Rishi Sunak refused Sir Keir Starmer’s demand for an immediate general election, as the Labour leader mocked the new Tory prime minister over his summer leadership defeat to predecessor Liz Truss.
Sir Keir questioned Mr Sunak’s mandate to lead as he repeated his call for a snap vote during a feisty first exchange between the party leaders at PMQs on Wednesday.
“He got trounced by the former prime minister, who herself got beaten by a lettuce,” the Labour leader told the Commons – referring to the viral campaign which saw Ms Truss fail to stay at No 10 longer than a decaying vegetable.
Questioning whether the Tory leader was “on the side of working people”, Sir Keir added: “Why doesn’t he put it to the test, let working people have their say and call a general election.”
Referring to Sir Keir’s Remain stance during the Brexit referendum, Mr Sunak replied: “He talks about mandates, about voters, about elections. It’s a bit rich coming from the person who tried to overturn the biggest democratic vote in our country’s history.”
Refusing to accept the need for a general election, the prime minister said: “Our mandate is based on the manifesto that we were elected on [in 2019], to remind him, an election that we won and they lost.”
The clash came as a new poll has found more that than four in five young people in Britain think Mr Sunak should call a general election.
Some 83 per cent of 18 to 32-year-olds believe that the new Tory leader should go to the country now, according to a new poll of 1,000 for LadBible.
It follows a poll for The Independent earlier this week which found almost two-thirds (61 per cent) of all voters – including nearly two in five (38 per cent) backing the Tories in 2019 – want an immediate general election.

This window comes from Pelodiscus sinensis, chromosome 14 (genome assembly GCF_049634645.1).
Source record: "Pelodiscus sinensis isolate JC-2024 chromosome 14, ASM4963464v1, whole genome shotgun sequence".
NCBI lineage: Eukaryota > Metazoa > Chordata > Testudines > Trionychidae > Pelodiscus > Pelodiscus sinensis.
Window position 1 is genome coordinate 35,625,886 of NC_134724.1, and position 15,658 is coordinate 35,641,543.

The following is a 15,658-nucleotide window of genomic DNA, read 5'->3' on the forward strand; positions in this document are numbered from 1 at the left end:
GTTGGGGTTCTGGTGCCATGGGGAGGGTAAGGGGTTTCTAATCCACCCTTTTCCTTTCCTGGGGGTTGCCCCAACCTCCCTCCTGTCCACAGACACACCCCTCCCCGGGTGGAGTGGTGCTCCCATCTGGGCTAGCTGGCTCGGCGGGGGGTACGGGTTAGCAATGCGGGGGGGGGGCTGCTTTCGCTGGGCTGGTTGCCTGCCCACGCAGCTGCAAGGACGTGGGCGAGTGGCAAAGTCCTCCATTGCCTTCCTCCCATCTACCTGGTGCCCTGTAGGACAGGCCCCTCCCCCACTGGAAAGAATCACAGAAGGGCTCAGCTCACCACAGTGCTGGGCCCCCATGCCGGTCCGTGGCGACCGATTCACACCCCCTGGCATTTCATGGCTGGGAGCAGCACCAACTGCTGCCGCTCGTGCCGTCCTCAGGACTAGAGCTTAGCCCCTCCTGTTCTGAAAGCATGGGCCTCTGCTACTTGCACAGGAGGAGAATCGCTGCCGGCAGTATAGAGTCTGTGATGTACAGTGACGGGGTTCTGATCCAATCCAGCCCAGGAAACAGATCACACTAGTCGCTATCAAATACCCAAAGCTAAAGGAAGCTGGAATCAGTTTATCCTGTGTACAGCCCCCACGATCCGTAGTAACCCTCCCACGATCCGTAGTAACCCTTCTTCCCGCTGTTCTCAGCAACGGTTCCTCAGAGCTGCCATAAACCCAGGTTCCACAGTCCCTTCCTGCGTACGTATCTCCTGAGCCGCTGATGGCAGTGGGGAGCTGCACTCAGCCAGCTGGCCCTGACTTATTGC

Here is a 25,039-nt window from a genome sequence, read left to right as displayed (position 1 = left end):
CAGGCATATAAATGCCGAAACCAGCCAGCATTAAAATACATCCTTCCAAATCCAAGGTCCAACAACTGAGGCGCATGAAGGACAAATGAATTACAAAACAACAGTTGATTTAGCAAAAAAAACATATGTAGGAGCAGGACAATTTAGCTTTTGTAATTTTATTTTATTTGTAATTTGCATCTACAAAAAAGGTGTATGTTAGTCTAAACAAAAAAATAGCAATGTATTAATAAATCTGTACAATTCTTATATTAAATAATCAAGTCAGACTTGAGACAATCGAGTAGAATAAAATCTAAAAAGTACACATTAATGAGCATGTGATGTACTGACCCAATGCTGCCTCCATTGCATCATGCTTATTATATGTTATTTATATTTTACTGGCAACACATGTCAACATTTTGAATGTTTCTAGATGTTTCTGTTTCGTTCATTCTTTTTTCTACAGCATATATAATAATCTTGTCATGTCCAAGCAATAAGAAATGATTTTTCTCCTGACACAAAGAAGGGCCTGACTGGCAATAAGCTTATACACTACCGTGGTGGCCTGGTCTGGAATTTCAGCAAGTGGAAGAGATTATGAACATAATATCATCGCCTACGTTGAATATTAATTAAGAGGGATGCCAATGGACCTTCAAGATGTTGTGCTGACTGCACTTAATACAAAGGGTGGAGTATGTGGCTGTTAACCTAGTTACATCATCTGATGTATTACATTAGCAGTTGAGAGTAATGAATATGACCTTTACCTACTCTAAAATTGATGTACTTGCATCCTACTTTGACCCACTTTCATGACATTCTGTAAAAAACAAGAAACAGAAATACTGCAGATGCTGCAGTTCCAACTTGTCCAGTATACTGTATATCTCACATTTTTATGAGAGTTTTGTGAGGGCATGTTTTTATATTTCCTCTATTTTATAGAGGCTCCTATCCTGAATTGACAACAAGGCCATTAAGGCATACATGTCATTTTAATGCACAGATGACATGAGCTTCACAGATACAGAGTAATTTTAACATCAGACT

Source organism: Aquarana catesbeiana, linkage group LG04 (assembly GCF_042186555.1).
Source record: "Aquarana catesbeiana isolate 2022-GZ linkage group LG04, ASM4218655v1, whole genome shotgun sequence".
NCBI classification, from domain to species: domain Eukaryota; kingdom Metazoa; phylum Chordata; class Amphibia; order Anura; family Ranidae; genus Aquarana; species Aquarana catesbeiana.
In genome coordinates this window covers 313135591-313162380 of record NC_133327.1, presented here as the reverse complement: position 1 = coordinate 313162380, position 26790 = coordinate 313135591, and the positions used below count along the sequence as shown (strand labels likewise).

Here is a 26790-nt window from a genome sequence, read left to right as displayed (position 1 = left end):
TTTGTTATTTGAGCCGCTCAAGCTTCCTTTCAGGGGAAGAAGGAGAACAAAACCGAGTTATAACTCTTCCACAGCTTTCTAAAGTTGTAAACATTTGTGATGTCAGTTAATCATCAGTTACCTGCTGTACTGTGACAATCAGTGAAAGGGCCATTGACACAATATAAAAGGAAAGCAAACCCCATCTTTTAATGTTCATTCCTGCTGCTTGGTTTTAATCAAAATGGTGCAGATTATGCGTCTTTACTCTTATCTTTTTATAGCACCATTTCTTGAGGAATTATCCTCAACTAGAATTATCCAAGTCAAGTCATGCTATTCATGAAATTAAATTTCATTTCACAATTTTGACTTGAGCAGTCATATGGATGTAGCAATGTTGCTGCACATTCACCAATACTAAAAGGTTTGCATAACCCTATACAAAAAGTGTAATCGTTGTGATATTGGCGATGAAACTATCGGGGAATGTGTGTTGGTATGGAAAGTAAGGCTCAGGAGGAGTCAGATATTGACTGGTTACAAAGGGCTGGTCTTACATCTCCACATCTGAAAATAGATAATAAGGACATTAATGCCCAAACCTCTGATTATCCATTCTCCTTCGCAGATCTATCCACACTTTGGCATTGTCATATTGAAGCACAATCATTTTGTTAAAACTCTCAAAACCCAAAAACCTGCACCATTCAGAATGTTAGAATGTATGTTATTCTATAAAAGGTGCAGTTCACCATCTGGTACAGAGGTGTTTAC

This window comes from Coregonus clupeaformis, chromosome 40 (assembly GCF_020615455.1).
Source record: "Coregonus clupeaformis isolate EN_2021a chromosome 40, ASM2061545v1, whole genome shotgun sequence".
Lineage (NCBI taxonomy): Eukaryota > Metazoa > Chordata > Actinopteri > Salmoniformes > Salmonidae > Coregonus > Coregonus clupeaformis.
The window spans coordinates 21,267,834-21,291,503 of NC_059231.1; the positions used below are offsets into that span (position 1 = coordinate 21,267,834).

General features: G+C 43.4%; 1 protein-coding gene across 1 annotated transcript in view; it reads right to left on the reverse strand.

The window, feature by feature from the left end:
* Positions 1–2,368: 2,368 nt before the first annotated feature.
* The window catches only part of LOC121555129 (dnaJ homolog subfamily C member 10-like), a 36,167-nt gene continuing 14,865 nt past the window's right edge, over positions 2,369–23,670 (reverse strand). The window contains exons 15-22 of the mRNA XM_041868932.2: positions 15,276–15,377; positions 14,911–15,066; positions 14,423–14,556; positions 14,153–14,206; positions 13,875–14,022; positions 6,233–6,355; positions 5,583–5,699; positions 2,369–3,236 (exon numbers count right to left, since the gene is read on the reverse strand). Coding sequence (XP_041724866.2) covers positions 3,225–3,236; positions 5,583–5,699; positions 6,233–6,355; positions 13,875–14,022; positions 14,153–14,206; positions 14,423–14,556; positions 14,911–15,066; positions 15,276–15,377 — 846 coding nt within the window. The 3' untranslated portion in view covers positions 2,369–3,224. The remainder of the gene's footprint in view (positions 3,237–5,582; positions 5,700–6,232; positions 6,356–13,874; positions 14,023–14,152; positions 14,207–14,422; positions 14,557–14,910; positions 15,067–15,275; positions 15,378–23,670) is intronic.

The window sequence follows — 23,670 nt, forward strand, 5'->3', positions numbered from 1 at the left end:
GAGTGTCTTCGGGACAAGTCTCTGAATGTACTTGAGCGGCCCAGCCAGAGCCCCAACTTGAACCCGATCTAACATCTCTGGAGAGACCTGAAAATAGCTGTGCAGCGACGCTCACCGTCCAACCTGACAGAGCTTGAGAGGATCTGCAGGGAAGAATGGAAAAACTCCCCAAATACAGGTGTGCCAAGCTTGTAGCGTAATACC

In less than a week, almost 500,000 people have put their names to a petition set up by The Independent as part of our Election Now campaign urguing that it is time for voters to decide who should govern the country.
All opposition parties at Westminster have demanded a new national vote after Mr Truss’s resignation led to Britain’s third prime minister in as many months.
SNP Westminster leader Ian Blackford claimed Mr Sunak was “running scared of democracy” by refusing to go to the country, with polls suggesting the Tories could be wiped out.
“He is feart of voters and too afraid to face their verdict, after the Tories plunged the UK into economic chaos,” said Mr Blackford. “No-one voted for this – and the Tories have no mandate to impose the devastating cuts they are now planning.”
On Wednesday Liberal Democrat leader Sir Ed Davey introduced a private members’ bill calling for an early general election – which is now set to be debated by MPs on 18 November.
Sir Ed has said the PM is failing to “trust” voters. “Rishi Sunak asked the British people to put their trust in him, but he and the Conservative Party are not putting their trust in the British people.”
Meanwhile, protesters and union organisers are planning to stage major rallies demanding a general election next week.
The Trade Union Congress has organised a ‘General Election NOW’ rally in Westminster on 2 November at 6pm. “Britain deserves much better than this. Change is long overdue,” said TUC general secretary Frances O’Grady.
The left-wing campaign group People’s Assembly asking supporters to meet at Embankment in London at noon on 5 November for a rally demanding a general election.
The Independent petition calling for a general election
It is a simple and fundamental principle that the government derives its democratic legitimacy from the people. The future of the country must not be decided by plotting and U-turns at Westminster; it must be decided by the people in a general election. And for this reason The Independent is calling for an election to be held. Have your say and sign our election petition by clicking here.